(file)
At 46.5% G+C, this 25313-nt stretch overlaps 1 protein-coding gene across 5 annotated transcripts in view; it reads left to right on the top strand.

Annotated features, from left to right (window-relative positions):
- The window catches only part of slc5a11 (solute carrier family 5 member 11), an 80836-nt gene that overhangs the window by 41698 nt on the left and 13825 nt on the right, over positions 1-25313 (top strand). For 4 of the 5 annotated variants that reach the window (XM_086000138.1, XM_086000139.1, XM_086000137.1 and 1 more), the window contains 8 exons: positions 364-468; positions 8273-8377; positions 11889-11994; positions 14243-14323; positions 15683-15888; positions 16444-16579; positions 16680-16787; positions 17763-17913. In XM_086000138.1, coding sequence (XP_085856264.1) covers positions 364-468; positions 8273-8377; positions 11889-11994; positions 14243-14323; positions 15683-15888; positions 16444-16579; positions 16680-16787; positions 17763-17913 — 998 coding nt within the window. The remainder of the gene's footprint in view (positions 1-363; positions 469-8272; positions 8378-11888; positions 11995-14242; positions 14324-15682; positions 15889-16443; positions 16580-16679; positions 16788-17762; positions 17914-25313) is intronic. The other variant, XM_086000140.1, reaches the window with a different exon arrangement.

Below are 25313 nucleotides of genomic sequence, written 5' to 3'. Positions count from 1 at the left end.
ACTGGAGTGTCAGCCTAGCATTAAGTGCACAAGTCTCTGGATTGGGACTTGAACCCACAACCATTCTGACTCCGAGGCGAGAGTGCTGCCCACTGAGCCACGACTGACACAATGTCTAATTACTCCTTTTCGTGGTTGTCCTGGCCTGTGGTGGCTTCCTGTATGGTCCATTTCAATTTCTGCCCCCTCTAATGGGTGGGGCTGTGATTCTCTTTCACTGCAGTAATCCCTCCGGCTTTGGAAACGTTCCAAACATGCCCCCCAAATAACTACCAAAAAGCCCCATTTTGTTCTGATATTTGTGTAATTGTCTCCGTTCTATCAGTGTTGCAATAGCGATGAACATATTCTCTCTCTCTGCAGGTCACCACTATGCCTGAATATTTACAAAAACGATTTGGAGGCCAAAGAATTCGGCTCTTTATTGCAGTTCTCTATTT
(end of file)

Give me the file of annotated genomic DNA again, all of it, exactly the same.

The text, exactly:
At 46.5% G+C, this 25313-nt stretch overlaps 1 protein-coding gene across 5 annotated transcripts in view; it reads left to right on the top strand.

Annotated features, from left to right (window-relative positions):
- The window catches only part of slc5a11 (solute carrier family 5 member 11), an 80836-nt gene that overhangs the window by 41698 nt on the left and 13825 nt on the right, over positions 1-25313 (top strand). For 4 of the 5 annotated variants that reach the window (XM_086000138.1, XM_086000139.1, XM_086000137.1 and 1 more), the window contains 8 exons: positions 364-468; positions 8273-8377; positions 11889-11994; positions 14243-14323; positions 15683-15888; positions 16444-16579; positions 16680-16787; positions 17763-17913. In XM_086000138.1, coding sequence (XP_085856264.1) covers positions 364-468; positions 8273-8377; positions 11889-11994; positions 14243-14323; positions 15683-15888; positions 16444-16579; positions 16680-16787; positions 17763-17913 — 998 coding nt within the window. The remainder of the gene's footprint in view (positions 1-363; positions 469-8272; positions 8378-11888; positions 11995-14242; positions 14324-15682; positions 15889-16443; positions 16580-16679; positions 16788-17762; positions 17914-25313) is intronic. The other variant, XM_086000140.1, reaches the window with a different exon arrangement.

Below are 25313 nucleotides of genomic sequence, written 5' to 3'. Positions count from 1 at the left end.
ACTGGAGTGTCAGCCTAGCATTAAGTGCACAAGTCTCTGGATTGGGACTTGAACCCACAACCATTCTGACTCCGAGGCGAGAGTGCTGCCCACTGAGCCACGACTGACACAATGTCTAATTACTCCTTTTCGTGGTTGTCCTGGCCTGTGGTGGCTTCCTGTATGGTCCATTTCAATTTCTGCCCCCTCTAATGGGTGGGGCTGTGATTCTCTTTCACTGCAGTAATCCCTCCGGCTTTGGAAACGTTCCAAACATGCCCCCCAAATAACTACCAAAAAGCCCCATTTTGTTCTGATATTTGTGTAATTGTCTCCGTTCTATCAGTGTTGCAATAGCGATGAACATATTCTCTCTCTCTGCAGGTCACCACTATGCCTGAATATTTACAAAAACGATTTGGAGGCCAAAGAATTCGGCTCTTTATTGCAGTTCTCTATTT